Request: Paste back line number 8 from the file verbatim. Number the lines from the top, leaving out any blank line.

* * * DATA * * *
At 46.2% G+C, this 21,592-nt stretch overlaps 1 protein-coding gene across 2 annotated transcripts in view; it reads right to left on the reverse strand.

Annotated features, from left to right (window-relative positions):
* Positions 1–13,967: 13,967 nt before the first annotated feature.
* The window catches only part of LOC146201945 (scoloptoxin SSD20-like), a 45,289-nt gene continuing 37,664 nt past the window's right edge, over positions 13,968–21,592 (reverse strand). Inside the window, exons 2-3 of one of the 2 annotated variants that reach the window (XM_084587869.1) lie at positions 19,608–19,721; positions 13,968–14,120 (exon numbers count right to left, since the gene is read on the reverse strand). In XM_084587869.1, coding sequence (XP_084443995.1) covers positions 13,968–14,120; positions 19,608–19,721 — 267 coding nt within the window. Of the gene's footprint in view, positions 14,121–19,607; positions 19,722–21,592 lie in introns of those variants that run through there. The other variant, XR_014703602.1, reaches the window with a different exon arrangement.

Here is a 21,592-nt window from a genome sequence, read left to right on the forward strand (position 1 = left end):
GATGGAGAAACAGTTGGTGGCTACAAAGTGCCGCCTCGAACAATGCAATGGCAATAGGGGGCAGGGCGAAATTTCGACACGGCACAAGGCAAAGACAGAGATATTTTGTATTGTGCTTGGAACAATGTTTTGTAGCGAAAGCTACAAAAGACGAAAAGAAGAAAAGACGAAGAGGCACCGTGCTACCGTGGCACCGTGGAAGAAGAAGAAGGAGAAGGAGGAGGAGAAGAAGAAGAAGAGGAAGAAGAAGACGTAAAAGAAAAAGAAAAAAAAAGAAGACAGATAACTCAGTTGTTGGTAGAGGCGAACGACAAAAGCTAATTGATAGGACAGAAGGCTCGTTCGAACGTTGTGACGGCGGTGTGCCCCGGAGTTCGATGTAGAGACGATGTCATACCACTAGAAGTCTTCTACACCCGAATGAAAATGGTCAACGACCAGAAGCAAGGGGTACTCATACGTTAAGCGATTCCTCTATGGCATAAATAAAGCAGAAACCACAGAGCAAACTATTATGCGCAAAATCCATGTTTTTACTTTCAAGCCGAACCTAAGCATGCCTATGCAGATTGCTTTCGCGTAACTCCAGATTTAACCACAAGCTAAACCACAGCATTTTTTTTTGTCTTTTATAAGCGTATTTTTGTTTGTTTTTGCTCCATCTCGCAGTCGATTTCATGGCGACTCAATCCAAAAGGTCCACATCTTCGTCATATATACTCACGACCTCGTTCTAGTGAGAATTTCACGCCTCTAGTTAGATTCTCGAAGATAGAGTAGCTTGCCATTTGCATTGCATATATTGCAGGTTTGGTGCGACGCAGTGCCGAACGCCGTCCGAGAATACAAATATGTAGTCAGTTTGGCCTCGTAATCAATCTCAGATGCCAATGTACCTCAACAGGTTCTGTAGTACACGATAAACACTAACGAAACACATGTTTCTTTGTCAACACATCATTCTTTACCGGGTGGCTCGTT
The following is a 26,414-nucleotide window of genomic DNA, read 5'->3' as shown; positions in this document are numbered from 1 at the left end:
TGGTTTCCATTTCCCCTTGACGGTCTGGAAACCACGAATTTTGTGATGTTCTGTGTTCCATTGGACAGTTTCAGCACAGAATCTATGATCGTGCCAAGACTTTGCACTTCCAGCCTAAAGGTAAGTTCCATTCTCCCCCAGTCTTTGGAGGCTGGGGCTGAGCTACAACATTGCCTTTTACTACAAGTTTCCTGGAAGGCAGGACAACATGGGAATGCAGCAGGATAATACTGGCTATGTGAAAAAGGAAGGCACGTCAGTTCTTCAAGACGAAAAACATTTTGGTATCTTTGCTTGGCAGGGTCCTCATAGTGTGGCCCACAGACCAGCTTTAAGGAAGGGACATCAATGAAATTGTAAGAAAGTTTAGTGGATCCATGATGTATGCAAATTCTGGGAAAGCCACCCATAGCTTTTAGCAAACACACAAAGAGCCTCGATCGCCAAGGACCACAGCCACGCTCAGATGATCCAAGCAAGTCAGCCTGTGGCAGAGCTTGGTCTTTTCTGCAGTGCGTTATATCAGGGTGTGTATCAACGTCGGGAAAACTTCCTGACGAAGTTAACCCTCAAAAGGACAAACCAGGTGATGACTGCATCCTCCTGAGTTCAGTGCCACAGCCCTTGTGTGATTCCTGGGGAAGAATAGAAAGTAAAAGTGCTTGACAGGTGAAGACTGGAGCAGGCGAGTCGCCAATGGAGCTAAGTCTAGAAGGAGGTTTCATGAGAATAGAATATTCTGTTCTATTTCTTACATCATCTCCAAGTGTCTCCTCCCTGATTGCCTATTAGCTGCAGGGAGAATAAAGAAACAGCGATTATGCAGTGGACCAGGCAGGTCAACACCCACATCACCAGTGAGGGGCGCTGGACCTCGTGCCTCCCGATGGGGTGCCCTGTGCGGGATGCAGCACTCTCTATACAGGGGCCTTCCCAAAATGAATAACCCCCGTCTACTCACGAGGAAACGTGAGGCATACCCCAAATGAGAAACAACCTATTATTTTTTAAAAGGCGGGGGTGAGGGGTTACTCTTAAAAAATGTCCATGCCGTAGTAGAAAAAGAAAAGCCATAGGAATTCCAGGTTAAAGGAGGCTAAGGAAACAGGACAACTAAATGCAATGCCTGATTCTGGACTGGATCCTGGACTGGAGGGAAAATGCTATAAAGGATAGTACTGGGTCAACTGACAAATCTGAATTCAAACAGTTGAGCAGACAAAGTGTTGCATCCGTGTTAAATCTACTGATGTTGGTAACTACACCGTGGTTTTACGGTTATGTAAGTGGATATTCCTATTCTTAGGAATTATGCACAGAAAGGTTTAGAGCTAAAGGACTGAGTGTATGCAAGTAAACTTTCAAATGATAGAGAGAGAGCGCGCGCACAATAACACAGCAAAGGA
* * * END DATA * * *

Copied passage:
TGGTTTCCATTTCCCCTTGACGGTCTGGAAACCACGAATTTTGTGATGTTCTGTGTTCCATTGGACAGTTTCAGCACAGAATCTATGATCGTGCCAAGACTTTGCACTTCCAGCCTAAAGGTAAGTTCCATTCTCCCCCAGTCTTTGGAGGCTGGGGCTGAGCTACAACATTGCCTTTTACTACAAGTTTCCTGGAAGGCAGGACAACATGGGAATGCAGCAGGATAATACTGGCTATGTGAAAAAGGAAGGCACGTCAGTTCTTCAAGACGAAAAACATTTTGGTATCTTTGCTTGGCAGGGTCCTCATAGTGTGGCCCACAGACCAGCTTTAAGGAAGGGACATCAATGAAATTGTAAGAAAGTTTAGTGGATCCATGATGTATGCAAATTCTGGGAAAGCCACCCATAGCTTTTAGCAAACACACAAAGAGCCTCGATCGCCAAGGACCACAGCCACGCTCAGATGATCCAAGCAAGTCAGCCTGTGGCAGAGCTTGGTCTTTTCTGCAGTGCGTTATATCAGGGTGTGTATCAACGTCGGGAAAACTTCCTGACGAAGTTAACCCTCAAAAGGACAAACCAGGTGATGACTGCATCCTCCTGAGTTCAGTGCCACAGCCCTTGTGTGATTCCTGGGGAAGAATAGAAAGTAAAAGTGCTTGACAGGTGAAGACTGGAGCAGGCGAGTCGCCAATGGAGCTAAGTCTAGAAGGAGGTTTCATGAGAATAGAATATTCTGTTCTATTTCTTACATCATCTCCAAGTGTCTCCTCCCTGATTGCCTATTAGCTGCAGGGAGAATAAAGAAACAGCGATTATGCAGTGGACCAGGCAGGTCAACACCCACATCACCAGTGAGGGGCGCTGGACCTCGTGCCTCCCGATGGGGTGCCCTGTGCGGGATGCAGCACTCTCTATACAGGGGCCTTCCCAAAATGAATAACCCCCGTCTACTCACGAGGAAACGTGAGGCATACCCCAAATGAGAAACAACCTATTATTTTTTAAAAGGCGGGGGTGAGGGGTTACTCTTAAAAAATGTCCATGCCGTAGTAGAAAAAGAAAAGCCATAGGAATTCCAGGTTAAAGGAGGCTAAGGAAACAGGACAACTAAATGCAATGCCTGATTCTGGACTGGATCCTGGACTGGAGGGAAAATGCTATAAAGGATAGTACTGGGTCAACTGACAAATCTGAATTCAAACAGTTGAGCAGACAAAGTGTTGCATCCGTGTTAAATCTACTGATGTTGGTAACTACACCGTGGTTTTACGGTTATGTAAGTGGATATTCCTATTCTTAGGAATTATGCACAGAAAGGTTTAGAGCTAAAGGACTGAGTGTATGCAAGTAAACTTTCAAATGATAGAGAGAGAGCGCGCGCACAATAACACAGCAAAGGA